Iris Has a New Website

Lorna Robinson scripsit on the Classicists list:

We’re very pleased to announce that our new website Iris online is now live! Iris online is the new website for Iris magazine, our termly magazine which has been sent free to state schools across the UK for some years. Over the next few weeks we will be putting up the entire archives of the past five years of Iris magazine, as well as adding new content to the site every day. You will also find videos of Iris lessons and other extra material which will be regularly updated.

You can find Iris online at http://irisonline.org.uk/ – we hope you enjoy the site, and welcome any comments or ideas about it – you can reach us via this email or at editor AT irismagazine.org

The Iris Project is an educational charity introducing the languages and culture of the ancient world to UK state schools in order to enrich the curriculum. It was founded in the belief that the opportunity to learn about Classical languages, literature, histories and art should be made available to all, regardless of background, and that learning about these fascinating subjects can be a vital tool in promoting learning across the school curriculum in UK state schools. We run a wide range of initiatives in state schools across the country, focusing especially on children in socially excluded inner city regions, and we also run projects which introduce Classics to adults in city communities.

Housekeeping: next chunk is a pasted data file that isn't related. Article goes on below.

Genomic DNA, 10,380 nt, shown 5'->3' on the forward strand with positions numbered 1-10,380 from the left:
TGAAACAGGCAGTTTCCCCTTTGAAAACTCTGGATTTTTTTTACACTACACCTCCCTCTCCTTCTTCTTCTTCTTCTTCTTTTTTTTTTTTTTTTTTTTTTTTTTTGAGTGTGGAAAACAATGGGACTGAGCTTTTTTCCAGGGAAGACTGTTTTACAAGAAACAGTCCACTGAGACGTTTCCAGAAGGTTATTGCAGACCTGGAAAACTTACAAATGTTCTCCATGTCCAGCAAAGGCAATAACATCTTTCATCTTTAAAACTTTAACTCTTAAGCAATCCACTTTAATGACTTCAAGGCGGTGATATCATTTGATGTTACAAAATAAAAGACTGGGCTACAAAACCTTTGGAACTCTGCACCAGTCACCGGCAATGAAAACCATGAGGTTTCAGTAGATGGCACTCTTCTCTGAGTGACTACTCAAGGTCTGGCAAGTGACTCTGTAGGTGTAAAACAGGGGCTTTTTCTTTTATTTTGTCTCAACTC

… and while you’re poking around the site, you just might come across an interview with yours truly!

Recent Nuntii Latinique Graecique

Nuntii Latini:

Akropolis World News:

Ephemeris:

Recent Ancient Drama Reviews ~ 10/11/11

From our Twitterfeed:

Circumundique ~ 10/10/11

Items of interest:

This Day in Ancient History ~ ante diem v idus octobres

ante diem v idus octobres

  • Meditrinalia — a somewhat obscure festival in terms of origins which involved tasting old wine and new wine, apparently with the goal of being cured of diseases old and new.
  • ludi Augustales scaenici (day 7 — from 11-19 A.D. and post 23 A.D.)
  • 304 A.D. — martyrdom of Tharacus